‘Who shut up the sea behind doors when it burst forth from the womb, when I made the clouds its garment and wrapped it in thick darkness, when I fixed limits for it and set its doors and bars in place, when I said, “This far you may come and no farther; here is where your proud waves halt”?’” (Job 38:1-11 NIV)

Recently a student said she had spent most of the semester trying to figure God out and had finally just accepted that wasn’t going to happen.  Good choice.  

God is just too big for our minds to get hold of.  When beset with all his troubles, Job tried, but the Lord reminded him just how small and limited he really was.  It is always tempting to try to figure Him out and some, in their ignorance, seem convinced they have done it.  But there is no greater fool than the one who thinks he can fully explain God as if describing some character in a movie.  

I was thinking yesterday evening as I was driving home from campus, passing residence halls, apartments, and homes.  In each there are many rooms and behind each door to each room there is a unique person.  No one else in the entire world is exactly the same.  And God knows that person intimately. (John 2:25)  Now expand that to the town of Boone and the surrounding areas.  Go even further to the entire country—over 300 million people.  Or to China—over one billion people! Each person unique; each known by God.  

Think of the intricacies of creation.  Millions of scientists around the world for decades have been studying its various aspects and have learned much, but any credible scientist will confess their research still only scratches the surface of what there is to know and learn.  God is just too big, too awesome to even come close to fully understanding.  

So today, if you have been trying to figure God out, recognize it is a fool’s errand.  He is just too big and too far beyond you.  But do know this:  He has given us enough of a glimpse of who He is through His creation and through His Word to know that we can trust Him even when we can’t figure Him out.

© Jim Musser 2014

Monday, December 1, 2014

Cleaning Up

“Now the Lord is the Spirit, and where the Spirit of the Lord is, there is freedom.  And we all, who with unveiled faces contemplate the Lord’s glory, are being transformed into his image with ever-increasing glory, which comes from the Lord, who is the Spirit.” (II Corinthians 3:17-18 NIV)

Every wall in the home we just purchased needed painting.  I presume the previous owner got a great deal on paint because every inch of wall space was painted light pink!  Thankfully, we had many volunteers from our church and campus ministry help get most of the walls painted with one coat of paint.  But there is still plenty to do and my wife and I have been occupied over the past week painting as much as we can.  

Yesterday, while I was painting in the living room, she was cleaning up after painting the downstairs bathroom.  I overheard her telling a guest that she couldn’t figure out how I got brushes and rollers so clean.  I yelled out, “Patience.  Lots of patience.”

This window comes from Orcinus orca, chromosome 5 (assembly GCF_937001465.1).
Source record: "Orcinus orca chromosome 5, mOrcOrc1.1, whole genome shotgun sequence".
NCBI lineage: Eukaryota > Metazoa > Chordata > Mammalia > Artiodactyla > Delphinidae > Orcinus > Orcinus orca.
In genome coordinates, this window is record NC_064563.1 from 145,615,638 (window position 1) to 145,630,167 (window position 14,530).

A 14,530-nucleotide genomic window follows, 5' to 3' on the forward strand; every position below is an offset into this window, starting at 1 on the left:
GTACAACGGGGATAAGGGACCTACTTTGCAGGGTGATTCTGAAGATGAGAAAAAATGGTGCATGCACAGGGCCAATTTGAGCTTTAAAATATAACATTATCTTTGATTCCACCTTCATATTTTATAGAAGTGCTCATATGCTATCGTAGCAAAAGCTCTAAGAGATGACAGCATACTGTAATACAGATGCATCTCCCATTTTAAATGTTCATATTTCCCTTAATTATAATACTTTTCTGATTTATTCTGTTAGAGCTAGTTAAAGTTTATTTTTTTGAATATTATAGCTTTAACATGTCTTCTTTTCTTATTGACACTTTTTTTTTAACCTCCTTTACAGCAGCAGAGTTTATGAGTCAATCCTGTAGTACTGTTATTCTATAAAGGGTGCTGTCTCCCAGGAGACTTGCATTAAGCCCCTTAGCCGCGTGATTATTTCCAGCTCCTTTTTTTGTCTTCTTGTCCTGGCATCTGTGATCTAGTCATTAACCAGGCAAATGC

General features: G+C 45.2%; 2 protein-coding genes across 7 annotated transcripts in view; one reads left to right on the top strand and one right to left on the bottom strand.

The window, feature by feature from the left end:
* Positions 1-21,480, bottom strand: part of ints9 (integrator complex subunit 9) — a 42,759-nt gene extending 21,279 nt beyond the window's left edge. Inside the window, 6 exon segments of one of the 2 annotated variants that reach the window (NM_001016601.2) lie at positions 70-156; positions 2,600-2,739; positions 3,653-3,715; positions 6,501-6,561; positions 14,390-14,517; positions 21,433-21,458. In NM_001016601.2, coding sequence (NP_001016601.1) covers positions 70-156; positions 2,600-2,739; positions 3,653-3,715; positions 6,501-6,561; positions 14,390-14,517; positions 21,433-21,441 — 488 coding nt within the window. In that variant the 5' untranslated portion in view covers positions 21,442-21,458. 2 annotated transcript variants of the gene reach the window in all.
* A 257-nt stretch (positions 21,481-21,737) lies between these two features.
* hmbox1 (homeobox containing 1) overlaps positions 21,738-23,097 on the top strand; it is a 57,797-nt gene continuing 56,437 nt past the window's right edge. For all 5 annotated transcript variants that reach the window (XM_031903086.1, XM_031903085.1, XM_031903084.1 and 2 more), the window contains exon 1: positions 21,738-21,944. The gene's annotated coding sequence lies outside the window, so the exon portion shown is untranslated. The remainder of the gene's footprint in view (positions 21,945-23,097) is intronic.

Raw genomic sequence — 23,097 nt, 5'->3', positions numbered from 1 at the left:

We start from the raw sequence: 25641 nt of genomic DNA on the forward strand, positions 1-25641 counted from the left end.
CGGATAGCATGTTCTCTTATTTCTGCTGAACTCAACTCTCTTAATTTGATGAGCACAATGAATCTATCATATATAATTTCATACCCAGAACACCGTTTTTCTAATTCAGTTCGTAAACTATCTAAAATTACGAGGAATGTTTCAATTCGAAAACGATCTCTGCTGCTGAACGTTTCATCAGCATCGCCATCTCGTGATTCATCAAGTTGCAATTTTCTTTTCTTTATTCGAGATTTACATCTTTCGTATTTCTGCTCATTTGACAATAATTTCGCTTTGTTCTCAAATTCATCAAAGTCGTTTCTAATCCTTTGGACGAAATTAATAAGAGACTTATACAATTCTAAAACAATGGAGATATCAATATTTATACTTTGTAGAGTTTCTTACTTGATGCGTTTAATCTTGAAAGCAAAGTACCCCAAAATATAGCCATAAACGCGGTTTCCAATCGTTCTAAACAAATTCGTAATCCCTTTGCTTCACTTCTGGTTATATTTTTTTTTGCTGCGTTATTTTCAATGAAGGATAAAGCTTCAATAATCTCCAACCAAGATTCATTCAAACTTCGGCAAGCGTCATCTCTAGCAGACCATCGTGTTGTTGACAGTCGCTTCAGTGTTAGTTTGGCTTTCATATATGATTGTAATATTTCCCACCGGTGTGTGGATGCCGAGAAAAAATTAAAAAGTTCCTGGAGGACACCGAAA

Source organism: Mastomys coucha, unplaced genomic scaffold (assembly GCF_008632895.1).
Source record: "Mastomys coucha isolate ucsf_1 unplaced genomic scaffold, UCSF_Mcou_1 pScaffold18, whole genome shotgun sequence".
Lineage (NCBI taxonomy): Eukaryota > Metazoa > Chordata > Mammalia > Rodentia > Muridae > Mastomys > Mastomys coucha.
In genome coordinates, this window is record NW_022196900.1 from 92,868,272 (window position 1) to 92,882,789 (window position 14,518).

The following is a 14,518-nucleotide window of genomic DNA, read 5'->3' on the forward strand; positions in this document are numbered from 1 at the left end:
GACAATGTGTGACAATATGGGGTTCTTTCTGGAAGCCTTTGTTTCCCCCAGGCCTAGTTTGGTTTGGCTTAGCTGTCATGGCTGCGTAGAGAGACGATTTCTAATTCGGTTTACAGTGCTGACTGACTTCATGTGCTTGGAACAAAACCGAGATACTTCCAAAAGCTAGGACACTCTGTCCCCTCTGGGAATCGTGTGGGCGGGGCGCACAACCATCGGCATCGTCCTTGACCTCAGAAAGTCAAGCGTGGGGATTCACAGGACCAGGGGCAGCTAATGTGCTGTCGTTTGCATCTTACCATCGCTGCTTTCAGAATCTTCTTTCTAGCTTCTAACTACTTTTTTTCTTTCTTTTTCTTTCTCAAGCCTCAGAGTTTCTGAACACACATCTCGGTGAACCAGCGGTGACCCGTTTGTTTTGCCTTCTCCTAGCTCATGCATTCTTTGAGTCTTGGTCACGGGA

I can’t even imagine how many brushes and roller covers I have cleaned over my adult life.  I have owned five houses and have done major painting in all of them, plus I have done dozens of mission trips, most of which included some painting.  And where there is painting, there is the necessity of cleaning brushes and roller covers.  I usually volunteer to clean them because I have seen so many ruined by poor cleaning.  And good brushes, particularly, are expensive to replace.  So, whether they are mine or belonging to a ministry, I don’t want them to have to be replaced.  

The problems usually come down to poor technique and impatience. You have to get all the paint out and that takes time.  And if you don’t know how to do it properly, then it takes even longer.  Most people don’t have the patience.  Cleaning comes at the end of painting.  Anyone who paints knows how tired you can be when you’re finished.  Then you have to clean up.  Most are ready to be done already.  

I think we can fall into that trap spiritually as well.  While we are justified (forgiven of our sins) in a split moment, being transformed into the people the Lord created us to be takes a lifetime.  I have known people who become followers of Jesus but remain frustrated with the struggles they continue to have in certain areas that were struggles before coming to know the Lord.  Sometimes they become so frustrated, they just give up and their lives are ruined.  

We can tend to treat others with this type of impatience, too.  We can often welcome folks into the family of God with open and loving arms, but, if after several years they are still struggling in big ways, the reaction can be, “Hey, you got to get your act together.”  And sometimes people withdraw from them because they are not where they think they should be in their Christian lives.  

Like novice painters, we often don’t understand the nature of cleaning up.  Whether it is a brush, a roller cover, our life or someone else’s, cleaning up takes a lot of time and patience.   Thankfully, the Lord has a lot of it.  That is called grace and we are in great need of it, both for others and ourselves.

Today, recognize spiritual transformation is a long process.  We haven’t been transformed; rather we are being transformed, day-by-day, month-by-month, year-by-year.  And as we deal with our own struggles and those of others, we should learn from the Master of cleaning up lives.  It takes a lot of time and patience. 

© Jim Musser 2014